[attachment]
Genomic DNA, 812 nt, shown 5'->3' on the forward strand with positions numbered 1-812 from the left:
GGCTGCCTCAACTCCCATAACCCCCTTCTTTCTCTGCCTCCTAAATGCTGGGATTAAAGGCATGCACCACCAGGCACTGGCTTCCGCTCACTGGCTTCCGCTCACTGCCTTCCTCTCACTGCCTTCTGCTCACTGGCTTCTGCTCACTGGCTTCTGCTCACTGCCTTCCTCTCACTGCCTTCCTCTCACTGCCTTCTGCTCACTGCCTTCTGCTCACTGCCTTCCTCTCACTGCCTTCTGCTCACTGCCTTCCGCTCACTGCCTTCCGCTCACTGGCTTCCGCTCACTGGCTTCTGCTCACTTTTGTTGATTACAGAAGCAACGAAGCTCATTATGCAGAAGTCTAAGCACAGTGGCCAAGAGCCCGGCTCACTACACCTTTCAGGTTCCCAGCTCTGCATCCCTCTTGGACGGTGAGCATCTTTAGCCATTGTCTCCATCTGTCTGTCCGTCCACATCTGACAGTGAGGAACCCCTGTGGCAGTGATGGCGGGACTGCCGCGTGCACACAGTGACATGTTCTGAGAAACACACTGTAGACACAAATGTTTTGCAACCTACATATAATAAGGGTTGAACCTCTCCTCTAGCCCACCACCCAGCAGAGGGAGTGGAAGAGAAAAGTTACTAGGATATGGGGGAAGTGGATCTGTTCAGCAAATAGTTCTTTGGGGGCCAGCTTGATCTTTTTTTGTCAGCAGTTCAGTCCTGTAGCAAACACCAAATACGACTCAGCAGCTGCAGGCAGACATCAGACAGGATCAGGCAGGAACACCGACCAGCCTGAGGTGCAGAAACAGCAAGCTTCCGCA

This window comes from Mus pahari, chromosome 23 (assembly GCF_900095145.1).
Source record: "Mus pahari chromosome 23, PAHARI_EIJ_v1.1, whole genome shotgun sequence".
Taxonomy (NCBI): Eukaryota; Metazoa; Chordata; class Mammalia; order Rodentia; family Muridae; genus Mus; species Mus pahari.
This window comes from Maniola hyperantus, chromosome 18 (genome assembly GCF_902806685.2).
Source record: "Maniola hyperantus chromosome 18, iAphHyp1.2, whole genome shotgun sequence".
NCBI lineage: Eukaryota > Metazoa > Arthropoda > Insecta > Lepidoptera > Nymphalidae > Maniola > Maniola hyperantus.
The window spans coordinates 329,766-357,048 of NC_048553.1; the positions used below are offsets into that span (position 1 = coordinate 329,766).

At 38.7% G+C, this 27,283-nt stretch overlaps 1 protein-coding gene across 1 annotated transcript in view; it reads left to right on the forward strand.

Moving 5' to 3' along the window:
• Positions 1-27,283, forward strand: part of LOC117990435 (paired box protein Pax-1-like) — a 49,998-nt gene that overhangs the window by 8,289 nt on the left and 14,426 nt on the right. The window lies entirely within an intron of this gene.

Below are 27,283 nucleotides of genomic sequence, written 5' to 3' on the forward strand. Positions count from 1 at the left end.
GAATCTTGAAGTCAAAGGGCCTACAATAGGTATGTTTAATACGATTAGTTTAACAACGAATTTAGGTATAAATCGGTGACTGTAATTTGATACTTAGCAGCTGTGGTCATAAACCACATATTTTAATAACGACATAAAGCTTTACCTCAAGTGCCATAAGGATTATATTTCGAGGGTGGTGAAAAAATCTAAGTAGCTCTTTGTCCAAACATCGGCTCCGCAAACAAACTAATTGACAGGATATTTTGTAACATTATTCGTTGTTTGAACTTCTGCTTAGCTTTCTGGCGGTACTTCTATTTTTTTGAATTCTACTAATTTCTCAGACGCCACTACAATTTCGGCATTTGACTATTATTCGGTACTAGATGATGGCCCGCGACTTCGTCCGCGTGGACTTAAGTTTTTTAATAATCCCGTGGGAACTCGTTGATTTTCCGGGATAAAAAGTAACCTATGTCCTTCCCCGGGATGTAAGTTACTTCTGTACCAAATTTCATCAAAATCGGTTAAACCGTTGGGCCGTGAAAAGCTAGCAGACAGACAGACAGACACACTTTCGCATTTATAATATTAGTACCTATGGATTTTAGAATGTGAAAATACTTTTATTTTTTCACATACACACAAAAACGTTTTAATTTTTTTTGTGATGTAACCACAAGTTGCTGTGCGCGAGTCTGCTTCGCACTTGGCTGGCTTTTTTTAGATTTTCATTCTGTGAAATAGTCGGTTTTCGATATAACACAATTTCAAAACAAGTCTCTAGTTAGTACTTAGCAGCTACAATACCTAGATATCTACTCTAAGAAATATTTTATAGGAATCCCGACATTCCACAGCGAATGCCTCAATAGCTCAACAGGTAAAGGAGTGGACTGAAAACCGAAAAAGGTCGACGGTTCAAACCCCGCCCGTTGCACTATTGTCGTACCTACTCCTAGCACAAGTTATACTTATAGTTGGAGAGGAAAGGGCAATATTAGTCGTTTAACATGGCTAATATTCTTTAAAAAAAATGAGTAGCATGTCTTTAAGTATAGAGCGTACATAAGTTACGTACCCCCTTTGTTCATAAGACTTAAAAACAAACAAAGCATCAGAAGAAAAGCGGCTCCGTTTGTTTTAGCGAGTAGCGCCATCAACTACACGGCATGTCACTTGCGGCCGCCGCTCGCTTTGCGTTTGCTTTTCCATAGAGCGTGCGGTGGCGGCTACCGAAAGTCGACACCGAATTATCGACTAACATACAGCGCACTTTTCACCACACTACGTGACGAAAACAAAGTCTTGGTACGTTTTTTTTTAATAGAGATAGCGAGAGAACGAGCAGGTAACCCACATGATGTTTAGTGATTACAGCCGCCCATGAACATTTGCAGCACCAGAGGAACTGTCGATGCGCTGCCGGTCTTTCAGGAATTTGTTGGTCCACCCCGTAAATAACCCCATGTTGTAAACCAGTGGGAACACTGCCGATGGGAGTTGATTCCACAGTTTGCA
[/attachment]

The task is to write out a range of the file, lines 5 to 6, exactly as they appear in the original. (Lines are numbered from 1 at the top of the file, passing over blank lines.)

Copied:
Taxonomy (NCBI): Eukaryota; Metazoa; Chordata; class Mammalia; order Rodentia; family Muridae; genus Mus; species Mus pahari.
This window comes from Maniola hyperantus, chromosome 18 (genome assembly GCF_902806685.2).